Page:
This invention is a novel method of isolating a rare lineage-negative epithelial progenitor (LNEP) cell population and introducing it into the lungs of patients suffering from chronic fibrosis or acute injury.
Chronic respiratory diseases are a major cause of mortality and account for over four million deaths yearly worldwide. Existing treatments merely reduce symptoms without offering a cure. Moreover, treating symptoms is a significant financial burden, with global costs predicted to double to $800 billion by 2021. In the US, Medicare alone spent $8 billion in 2006 on the treatment of chronic lung diseases.
Previous attempts to regenerate lung tissue have focused on mature epithelial cells, which fail to proliferate in patients with chronic lung diseases. This method instead relies on a rare sub-population of stem cells that has successfully repaired damaged lungs in mice. Once validated in human samples, this method could pave the way for stem cell therapies for chronic lung illnesses.
Scientists at the University of California, San Francisco have identified and characterized a rare LNEP cell population in mice that is capable of regenerating tissue in damaged lungs. In normal lungs, LNEPs remain inactive until triggered by lung damage. Injury-activated cells proliferate and migrate to damaged areas and subsequently differentiate into mature epithelia. By identifying a novel set of biomarkers, including the expression of B4, CD14, and CD200, the inventors further enriched this LNEP population. The investigators successfully isolated and grafted enriched cells into mice with lungs damaged by influenza, ultimately resulting in lung tissue regeneration. This is the first successful demonstration stem cell engraftment in lungs.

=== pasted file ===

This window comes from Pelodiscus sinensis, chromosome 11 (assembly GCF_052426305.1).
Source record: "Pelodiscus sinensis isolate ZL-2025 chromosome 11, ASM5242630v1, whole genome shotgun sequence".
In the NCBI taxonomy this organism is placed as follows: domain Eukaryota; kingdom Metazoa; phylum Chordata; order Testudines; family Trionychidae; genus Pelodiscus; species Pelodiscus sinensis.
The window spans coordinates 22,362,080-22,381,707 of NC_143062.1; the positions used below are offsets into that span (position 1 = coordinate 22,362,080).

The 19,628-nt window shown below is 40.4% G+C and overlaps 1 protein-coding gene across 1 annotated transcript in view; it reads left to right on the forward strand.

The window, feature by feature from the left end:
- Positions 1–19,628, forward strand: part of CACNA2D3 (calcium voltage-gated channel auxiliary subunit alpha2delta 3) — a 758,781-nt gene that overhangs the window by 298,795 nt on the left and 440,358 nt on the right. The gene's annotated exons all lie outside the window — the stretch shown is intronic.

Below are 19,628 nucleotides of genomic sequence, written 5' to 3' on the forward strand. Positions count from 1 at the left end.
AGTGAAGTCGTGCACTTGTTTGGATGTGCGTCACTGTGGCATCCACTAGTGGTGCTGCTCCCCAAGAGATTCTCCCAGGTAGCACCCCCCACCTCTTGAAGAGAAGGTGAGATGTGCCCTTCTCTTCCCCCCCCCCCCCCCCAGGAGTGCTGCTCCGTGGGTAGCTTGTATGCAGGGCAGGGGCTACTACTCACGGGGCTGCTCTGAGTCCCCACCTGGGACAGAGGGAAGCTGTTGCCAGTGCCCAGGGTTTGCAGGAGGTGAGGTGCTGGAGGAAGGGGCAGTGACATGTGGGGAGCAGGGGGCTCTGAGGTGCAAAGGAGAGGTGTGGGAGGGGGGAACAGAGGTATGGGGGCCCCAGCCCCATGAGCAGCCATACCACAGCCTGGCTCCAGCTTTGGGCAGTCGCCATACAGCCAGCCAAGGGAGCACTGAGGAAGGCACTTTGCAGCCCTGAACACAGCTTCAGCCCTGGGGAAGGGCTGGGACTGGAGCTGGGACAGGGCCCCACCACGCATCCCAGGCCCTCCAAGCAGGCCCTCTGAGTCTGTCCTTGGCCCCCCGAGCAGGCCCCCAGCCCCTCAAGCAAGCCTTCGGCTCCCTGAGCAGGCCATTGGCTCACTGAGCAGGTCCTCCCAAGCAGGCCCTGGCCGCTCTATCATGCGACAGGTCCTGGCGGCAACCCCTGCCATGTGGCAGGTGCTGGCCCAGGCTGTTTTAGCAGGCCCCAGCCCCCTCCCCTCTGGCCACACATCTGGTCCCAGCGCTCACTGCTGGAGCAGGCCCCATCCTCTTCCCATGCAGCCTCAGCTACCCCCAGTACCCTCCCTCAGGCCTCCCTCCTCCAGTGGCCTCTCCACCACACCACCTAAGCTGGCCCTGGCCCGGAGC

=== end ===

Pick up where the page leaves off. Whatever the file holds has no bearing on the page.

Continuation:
The inventors further demonstrated that Notch signaling plays a significant role in the regeneration process in these mice; elevated Notch signaling resulted in the failure of tissue regeneration. Notch signaling was similarly elevated in lung tissue samples from human patients suffering from idiopathic pulmonary fibrosis or sclerdoma, suggesting that this technique has promise in humans as well as mice. Once validated in human samples, this invention could allow for the autologous transplantation of lung stem cells in patients with chronic lung illnesses such as idiopathic pulmonary fibrosis.
To develop and commercialize the technology as a method to isolate a population of stem cells from a patient for autologous transplantation after injury or disease